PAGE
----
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Rediff.com  » News » Interview: S Q R Ilyas, convener, Committee on Babri Masjid, All India Muslim Personal Law Board

Interview: S Q R Ilyas, convener, Committee on Babri Masjid, All India Muslim Personal Law Board

Last updated on: September 16, 2010 14:51 IST

'There's no hope for an out-of-court settlement'

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A final attempt will be made on Friday, September 17, to settle the Ayodhya dispute out of court.
Dr S Q R Ilyas, convener, Committee on Babri Masjid for the All India Muslim Personal Law Board, says the court has suggested an out-of-court settlement many times in the past, but it has never worked.

In an interview with Rediff.com's Vicky Nanjappa, Dr Ilyas says he sees no hope for an out-of-court settlement this time too and adds that, on his part, he would ensure that there is no violence post verdict.

What would be your submission on September 17 when the court calls out for an out-of-court settlement?

We will speak, but there is no hope whatsoever in an out-of-court settlement. The court has tried this several times in the past and there has been no solution.

I don't see anything different this time.


Image: The Babri Masjid demolition, December 6, 1992. Inset: Dr S Q R Illyas
Photographs: Rediff Archives
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'The other party is adamant in their stand'

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Why do you say there is no hope?
The other party is adamant in their stand. If this is the attitude, then there is no point in sitting across the table and talking.

There has been an effort made in the past to sort out the issue, but it has never worked.

Why do you say the other party is adamant? Why don't you hear them out?

They have only one stand in the matter -- the mosque should be shifted out.

Do you call that a settlement? I am sure the stand would be the same tomorrow (on Friday, September 17) as well.

Asking us to shift the mosque is not a settlement.

This is the issue. They say a temple existed over there. Records don't show that.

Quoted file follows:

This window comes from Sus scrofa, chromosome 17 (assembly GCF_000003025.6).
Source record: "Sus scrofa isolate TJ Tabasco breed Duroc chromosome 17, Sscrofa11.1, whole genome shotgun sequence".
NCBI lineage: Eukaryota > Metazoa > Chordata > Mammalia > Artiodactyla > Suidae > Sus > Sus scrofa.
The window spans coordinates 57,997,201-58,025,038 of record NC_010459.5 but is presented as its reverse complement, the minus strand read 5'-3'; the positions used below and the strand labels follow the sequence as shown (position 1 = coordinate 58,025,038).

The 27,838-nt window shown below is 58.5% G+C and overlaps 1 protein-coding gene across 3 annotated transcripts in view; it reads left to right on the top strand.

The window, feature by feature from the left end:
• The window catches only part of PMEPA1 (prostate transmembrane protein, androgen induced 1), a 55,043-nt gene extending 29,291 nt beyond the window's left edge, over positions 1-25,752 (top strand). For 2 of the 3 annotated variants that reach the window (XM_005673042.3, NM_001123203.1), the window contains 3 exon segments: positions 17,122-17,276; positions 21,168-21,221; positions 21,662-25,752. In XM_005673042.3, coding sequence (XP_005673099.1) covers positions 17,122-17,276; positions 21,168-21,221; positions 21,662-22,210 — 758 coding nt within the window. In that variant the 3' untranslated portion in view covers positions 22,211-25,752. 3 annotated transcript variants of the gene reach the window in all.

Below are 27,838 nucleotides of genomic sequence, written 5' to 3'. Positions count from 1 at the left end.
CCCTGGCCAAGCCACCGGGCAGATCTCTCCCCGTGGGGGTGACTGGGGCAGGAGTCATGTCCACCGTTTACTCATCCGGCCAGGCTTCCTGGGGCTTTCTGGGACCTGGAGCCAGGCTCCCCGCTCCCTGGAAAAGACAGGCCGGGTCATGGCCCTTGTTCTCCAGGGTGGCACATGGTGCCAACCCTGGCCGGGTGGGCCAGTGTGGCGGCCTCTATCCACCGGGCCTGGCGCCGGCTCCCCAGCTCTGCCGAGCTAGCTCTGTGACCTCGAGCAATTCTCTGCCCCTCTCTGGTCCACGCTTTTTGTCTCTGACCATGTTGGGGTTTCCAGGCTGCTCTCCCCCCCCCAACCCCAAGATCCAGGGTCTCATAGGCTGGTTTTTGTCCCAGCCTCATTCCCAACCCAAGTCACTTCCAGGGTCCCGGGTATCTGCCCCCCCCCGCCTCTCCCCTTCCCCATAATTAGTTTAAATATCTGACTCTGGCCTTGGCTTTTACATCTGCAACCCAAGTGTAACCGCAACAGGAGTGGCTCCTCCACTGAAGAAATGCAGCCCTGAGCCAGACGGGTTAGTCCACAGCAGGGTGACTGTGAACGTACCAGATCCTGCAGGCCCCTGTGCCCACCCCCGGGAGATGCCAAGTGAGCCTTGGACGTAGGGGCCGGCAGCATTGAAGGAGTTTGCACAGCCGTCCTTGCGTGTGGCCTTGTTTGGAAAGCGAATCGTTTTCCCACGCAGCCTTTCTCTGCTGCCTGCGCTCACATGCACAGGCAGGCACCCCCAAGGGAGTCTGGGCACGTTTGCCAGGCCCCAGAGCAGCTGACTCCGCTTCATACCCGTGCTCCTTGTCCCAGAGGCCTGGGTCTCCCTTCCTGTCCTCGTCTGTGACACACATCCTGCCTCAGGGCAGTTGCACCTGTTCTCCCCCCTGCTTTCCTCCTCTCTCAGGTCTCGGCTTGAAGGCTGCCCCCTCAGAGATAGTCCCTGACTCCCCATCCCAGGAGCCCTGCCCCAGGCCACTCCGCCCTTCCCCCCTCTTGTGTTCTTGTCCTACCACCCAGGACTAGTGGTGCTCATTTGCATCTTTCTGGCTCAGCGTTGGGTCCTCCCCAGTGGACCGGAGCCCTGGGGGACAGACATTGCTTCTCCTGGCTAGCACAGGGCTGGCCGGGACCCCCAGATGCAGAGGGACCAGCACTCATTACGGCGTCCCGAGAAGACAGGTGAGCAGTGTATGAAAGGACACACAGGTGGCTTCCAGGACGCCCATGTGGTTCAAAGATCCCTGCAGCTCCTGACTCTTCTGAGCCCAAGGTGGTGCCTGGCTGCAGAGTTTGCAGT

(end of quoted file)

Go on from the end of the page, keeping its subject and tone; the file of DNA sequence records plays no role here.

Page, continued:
The records state a temple had been created in that place. There was no temple before 1949 and the idols were installed there only after that.

This is a title suit and let the court decide that.


Image: A road sign indicating the entry point to Ayodhya in Faizabad district

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'Asking Muslims to leave the disputed site is no compromise'

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Do you think the other party will make a compromise? What is your reading of the mood?
They want to construct the temple on the same site.

We have spoken to them in general and in detail several times and the only thing they say is, 'Leave that land to us.'

On September 17 too, it will be the same. I think there is no point in discussing that.

There has to be a compromise. Nothing is impossible.

A compromise does exist, but no one gets that point clearly.

In 1993, the Government of India acquired 67 acres of land and had said there would be a temple, a mosque and a library on that site.

This matter had come up before the Supreme Court. The court had said that whoever wins or loses, they would still get land to construct the temple or the mosque.

There is a compromise that exists to this effect.

However, the core issue is the land on which the mosque exists and that has to be decided by means of a title suit.

What more is there to compromise?

I don't think asking Muslims to leave that place totally is a compromise in the first place.


Image: The Babri Masjid demolition

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'We will not celebrate if we win the Babri suit'

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Bharatiya Janata Party activists played an important role in the demolition. What do you think the BJP's role would be now?
The BJP has no role to play now.

The matter is before the court and it all depends on how the Union government acts on this matter.

Dr Ilyas, the bigger issue is the violence that could follow whatever judgment is pronounced. What steps have you taken to prevent that?

Why should there be violence after the court has delivered its verdict?

We have instructed all organisations, boards and institutions to maintain calm even if the verdict goes against us.

We have also told them not to celebrate if we win the case. We expect the other party to do the same.

Moreover, there is nothing to fight about or celebrate after September 24, as this will not be the final judgment.

The matter will go to the Supreme Court in any case.


Image: A protest against the Babri Masjid demolition in New Delhi

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'We have waited for nearly 5 decades. Why wait more?'

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The intervener application appears to be a delaying tactic. Do you agree?

Yes, to me, it appears that way. Why should anyone delay the verdict?

If there is any more delay, then the matter will have to be re-heard since one of the judges on the bench will retire on September 30.

What is the meaning in delaying the verdict?

All of us have waited for nearly 5 decades. Why should we wait anymore?


Image: The Babri Masjid demolition

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